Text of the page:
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Francesca Woodman: Zigzag, Victoria Miro | reviews, news & interviews

Francesca Woodman: Zigzag, Victoria Miro

Francesca Woodman: Zigzag, Victoria Miro

An exhibition that lends new insights and depth to the late photographer's work

Francesca Woodman, untitled, Rome, Italy, 1977All images: courtesy George and Betty Woodman/Victoria Miro, London © Estate of Francesca Woodman

Francesca Woodman killed herself at the age of 22, the biographical fact that colours her work and which it is de riguer to mention. She left behind paintings, it is said, as yet publicly unseen, and literally hundreds upon hundreds of negatives and 800 proofs of black and white pre-digital photography. And since that very early death – and early death, whether suicide, accident, disease or murder has been sometimes seen with rabid cynicism as an outstanding career move – she has, over the past two decades, become something of a cult figure. Or rather her imagery has, collected by the grandest, and given prestigious showings (in 2011-2012, San Francisco Museum of Modern Art and the Guggenheim, New York). She has been the subject of more books than could fill a shopping trolley, and the 2006 Phaidon monograph has already been reprinted three times. 

She was born in 1958 in Denver to artist parents George and Betty Woodman and spent her childhood in Colorado. But the family also spent substantial time in Florence, and many a summer thereafter in their own house in the Tuscan countryside. Francesca went for a year or so to an American equivalent of Eton (Phillips Academy), then Rhode Island School of Design, and was already exhibiting in well known galleries before her death. An international network of leading commercial galleries and public museums now show her work. (Pictured below: untitled, New York, 1979-80.)

Francesca Woodman, untitled, New York, 1979-80The short life was packed with geographical incident and a subtly invidious kind of energy. Much of her photography required almost heroic kinds of physical endeavour, with cameras on the ceiling and a variety in scale. Her main subject is herself, as she put it, always available, where she features in an interior or a wistful landscape. The imagery is non-narrative, except that she intriguingly suggests some kind of story going on beyond the frame of the photograph. It exhibits the kind of self-obsessed poignancy that, say, Duane Michals has made his own, the yearning that infects say Robert Mapplethorpe’s self examination. Mirror, mirror on the wall, who is the fairest of them all: in this case the mirror is the camera. 

Her significance is perhaps partly explained not only by the unprecedented growth of self-absorption, narcissistic yes, but also questioning and even despairing, which is the tenor of our times; the current craze for the selfie at one level, and the continuing search for satisfying relationships with the self – and others – which seems to define our notion of the have-it-all society. That Francesca Woodman was also a beautiful young woman who, however self-consciously, made her own self her chief subject is hardly a disadvantage. It is unclear whether it is deliberate that some of the poses curiously echo the Lautrec and especially Dégas scenes of naked women, prostitutes and brothels, and perhaps especially some of the photographs of the prostitutes of the New Orleans district of Storyville, their wares on display, by the turn of the last century photographer EJ Bellocq. Here in the parlance of feminism women were subjected to the male, even at times misogynist, gaze. (Pictured below: Providence Road Island, 1976)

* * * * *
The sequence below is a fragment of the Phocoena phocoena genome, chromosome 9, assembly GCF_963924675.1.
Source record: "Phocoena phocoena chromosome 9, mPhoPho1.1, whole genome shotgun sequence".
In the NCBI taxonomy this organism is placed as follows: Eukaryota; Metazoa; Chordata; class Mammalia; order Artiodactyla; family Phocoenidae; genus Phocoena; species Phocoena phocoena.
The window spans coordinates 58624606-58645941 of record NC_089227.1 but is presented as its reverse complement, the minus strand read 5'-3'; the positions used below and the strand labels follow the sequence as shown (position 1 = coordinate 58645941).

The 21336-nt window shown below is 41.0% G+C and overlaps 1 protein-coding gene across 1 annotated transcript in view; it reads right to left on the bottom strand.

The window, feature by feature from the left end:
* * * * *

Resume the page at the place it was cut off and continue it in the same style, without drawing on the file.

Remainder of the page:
Francesca Woodman, Providence, Rhode Island, 1976In Zigzag, though, this compilation does something which gives added depth to Woodman’s images. Yes, there are the usual subjects, Woodman herself and occasionally her female peers also pressed to join her in an unclothed state (and in our airbrushed universe, it is rather unexpected to see unabashed pubic and armpit hair casually displayed, let alone some curiously innocent self examinations). But as the exhibition title indicates the selection underlines the careful almost geometric structure that underlines the seemingly artless, spontaneous groupings of adolescent or twenty-somethings languidly flinging themselves about in contradictory fashion. 

Her father George, one half of the parental guardian of the flame, suggests, of course accurately, that the 1970s were the time of the grid, calling on Mondrian, Judd and Jasper Johns, although curiously not mentioning that king of the line, Sol LeWitt.

There is a quiet wit: a small piece of five joined images on bridges and tiaras, described as a sketch (pictured below). A linking too called Zigzag Study, New York, of some 13 images of female bodies, limbs, dress collars, all zig-zags, which has a gently subversive humour. You start spotting the zig-zags, arms and legs bent at elbow and knee, in all the other haunting images of Francesca, it turns out, at play. This transforms our sense of the anxiety which has hitherto appeared to infuse most of her photographs, so often seemed to be hinting at a catastrophe just about to happen. This small exhibition, by concentrating on a semi-hidden motif, makes her both a more approachable and more considerable artist than hitherto. Francesca Woodman, Small sketch for a piece about bridges and tiaras, January 1980

What would have happened is a mystery of course. Had she already peaked? Are these works frozen in aspic, or would going on have led to liberation, an even greater invention, and an imagination which looked to embrace an ever wider world?

You start spotting the zig-zags, arms and legs bent at elbow and knee, in all the other haunting images

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